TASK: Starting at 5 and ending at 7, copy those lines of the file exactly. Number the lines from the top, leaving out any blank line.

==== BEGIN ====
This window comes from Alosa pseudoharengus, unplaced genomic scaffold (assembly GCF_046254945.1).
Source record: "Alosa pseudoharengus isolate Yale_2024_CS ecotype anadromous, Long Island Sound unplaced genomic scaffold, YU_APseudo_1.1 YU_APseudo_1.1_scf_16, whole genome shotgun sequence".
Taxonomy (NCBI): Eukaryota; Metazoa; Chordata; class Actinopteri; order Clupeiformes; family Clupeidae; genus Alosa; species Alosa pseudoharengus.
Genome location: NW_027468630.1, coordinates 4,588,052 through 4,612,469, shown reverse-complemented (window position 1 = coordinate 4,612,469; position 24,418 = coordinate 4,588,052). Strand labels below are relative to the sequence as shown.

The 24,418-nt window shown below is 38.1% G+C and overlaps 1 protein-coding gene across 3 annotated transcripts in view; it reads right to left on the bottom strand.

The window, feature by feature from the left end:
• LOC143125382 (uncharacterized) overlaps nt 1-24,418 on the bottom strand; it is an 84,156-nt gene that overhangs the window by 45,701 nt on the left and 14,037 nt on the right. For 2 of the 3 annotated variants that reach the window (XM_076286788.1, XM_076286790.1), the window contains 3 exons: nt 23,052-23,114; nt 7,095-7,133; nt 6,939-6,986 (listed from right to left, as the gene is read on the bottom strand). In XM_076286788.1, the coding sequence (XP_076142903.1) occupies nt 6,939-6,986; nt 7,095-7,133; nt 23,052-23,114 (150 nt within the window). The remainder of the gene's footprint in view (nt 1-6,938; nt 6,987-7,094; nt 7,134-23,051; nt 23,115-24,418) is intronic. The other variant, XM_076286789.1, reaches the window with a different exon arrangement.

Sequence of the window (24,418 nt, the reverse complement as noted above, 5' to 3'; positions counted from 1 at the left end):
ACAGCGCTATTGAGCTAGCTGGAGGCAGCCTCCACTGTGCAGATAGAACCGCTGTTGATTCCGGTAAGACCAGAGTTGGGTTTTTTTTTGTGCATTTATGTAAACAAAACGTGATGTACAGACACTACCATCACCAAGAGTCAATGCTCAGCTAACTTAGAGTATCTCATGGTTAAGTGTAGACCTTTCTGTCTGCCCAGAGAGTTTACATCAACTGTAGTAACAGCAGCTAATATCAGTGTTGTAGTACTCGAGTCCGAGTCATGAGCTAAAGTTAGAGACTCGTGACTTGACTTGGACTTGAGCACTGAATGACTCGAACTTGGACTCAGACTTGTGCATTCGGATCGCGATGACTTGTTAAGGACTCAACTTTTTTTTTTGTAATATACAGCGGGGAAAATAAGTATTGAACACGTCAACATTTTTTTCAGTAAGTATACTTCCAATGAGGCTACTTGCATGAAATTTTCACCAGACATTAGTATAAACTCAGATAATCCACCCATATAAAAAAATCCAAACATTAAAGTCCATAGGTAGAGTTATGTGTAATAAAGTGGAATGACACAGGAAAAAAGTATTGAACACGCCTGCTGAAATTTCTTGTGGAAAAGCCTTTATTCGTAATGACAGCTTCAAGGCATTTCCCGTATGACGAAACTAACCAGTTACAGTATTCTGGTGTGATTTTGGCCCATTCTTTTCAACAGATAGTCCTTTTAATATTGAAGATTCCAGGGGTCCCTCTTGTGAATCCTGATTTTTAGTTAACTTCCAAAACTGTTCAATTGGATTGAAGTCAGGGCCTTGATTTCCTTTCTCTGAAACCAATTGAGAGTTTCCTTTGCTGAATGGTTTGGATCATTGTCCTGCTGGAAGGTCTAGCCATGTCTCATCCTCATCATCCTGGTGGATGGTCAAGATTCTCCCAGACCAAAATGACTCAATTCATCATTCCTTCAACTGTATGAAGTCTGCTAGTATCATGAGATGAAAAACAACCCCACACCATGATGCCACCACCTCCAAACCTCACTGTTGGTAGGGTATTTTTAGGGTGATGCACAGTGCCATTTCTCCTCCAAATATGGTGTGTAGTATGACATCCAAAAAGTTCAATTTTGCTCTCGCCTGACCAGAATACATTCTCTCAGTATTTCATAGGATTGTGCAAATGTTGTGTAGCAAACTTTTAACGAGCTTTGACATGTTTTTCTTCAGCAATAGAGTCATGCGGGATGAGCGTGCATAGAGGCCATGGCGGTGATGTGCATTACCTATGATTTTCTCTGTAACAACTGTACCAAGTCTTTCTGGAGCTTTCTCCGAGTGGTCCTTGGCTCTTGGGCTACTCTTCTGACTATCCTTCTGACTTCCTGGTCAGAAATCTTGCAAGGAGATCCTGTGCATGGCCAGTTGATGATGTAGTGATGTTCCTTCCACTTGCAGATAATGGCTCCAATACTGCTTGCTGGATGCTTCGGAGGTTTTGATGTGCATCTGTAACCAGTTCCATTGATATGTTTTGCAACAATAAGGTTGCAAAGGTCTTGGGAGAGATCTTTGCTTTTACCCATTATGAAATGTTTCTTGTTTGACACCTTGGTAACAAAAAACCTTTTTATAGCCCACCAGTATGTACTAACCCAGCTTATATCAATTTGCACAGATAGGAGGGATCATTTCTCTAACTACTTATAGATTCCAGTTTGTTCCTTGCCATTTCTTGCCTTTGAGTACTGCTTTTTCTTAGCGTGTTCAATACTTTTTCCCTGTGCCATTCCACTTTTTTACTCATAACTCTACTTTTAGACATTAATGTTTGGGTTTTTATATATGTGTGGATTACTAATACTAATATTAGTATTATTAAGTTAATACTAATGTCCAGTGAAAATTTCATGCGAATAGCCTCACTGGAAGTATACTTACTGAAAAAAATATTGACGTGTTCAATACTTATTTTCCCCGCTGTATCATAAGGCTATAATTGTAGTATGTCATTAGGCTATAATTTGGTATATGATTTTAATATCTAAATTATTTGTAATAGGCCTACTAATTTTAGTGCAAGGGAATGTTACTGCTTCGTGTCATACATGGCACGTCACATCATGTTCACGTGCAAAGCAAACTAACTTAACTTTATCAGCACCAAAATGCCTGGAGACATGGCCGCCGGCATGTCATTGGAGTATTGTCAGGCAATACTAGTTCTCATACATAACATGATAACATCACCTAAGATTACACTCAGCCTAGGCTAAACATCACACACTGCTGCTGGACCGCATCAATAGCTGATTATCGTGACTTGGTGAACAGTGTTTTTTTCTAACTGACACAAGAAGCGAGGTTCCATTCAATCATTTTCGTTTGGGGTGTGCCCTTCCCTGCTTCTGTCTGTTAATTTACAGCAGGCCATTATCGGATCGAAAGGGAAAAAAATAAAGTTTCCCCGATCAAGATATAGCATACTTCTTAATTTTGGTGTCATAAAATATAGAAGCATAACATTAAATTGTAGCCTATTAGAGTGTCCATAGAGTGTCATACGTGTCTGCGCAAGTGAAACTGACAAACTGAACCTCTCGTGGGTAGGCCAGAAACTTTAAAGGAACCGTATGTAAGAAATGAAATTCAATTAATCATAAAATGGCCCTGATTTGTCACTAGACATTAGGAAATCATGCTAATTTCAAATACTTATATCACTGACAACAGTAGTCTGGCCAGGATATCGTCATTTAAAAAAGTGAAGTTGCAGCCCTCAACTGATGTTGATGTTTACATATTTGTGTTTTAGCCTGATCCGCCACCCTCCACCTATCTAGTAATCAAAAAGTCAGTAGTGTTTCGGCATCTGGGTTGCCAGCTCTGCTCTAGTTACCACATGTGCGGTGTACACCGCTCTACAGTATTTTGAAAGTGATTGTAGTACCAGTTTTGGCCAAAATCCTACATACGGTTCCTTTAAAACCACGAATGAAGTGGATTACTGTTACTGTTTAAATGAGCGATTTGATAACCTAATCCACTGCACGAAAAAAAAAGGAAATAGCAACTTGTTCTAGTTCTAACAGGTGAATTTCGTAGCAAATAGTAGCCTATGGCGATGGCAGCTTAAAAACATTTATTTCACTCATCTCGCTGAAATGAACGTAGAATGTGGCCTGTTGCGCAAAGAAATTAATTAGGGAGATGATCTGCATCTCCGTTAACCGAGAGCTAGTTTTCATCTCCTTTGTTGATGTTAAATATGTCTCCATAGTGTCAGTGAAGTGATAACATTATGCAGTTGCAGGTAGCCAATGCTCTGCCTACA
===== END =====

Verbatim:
The 24,418-nt window shown below is 38.1% G+C and overlaps 1 protein-coding gene across 3 annotated transcripts in view; it reads right to left on the bottom strand.

The window, feature by feature from the left end:
• LOC143125382 (uncharacterized) overlaps nt 1-24,418 on the bottom strand; it is an 84,156-nt gene that overhangs the window by 45,701 nt on the left and 14,037 nt on the right. For 2 of the 3 annotated variants that reach the window (XM_076286788.1, XM_076286790.1), the window contains 3 exons: nt 23,052-23,114; nt 7,095-7,133; nt 6,939-6,986 (listed from right to left, as the gene is read on the bottom strand). In XM_076286788.1, the coding sequence (XP_076142903.1) occupies nt 6,939-6,986; nt 7,095-7,133; nt 23,052-23,114 (150 nt within the window). The remainder of the gene's footprint in view (nt 1-6,938; nt 6,987-7,094; nt 7,134-23,051; nt 23,115-24,418) is intronic. The other variant, XM_076286789.1, reaches the window with a different exon arrangement.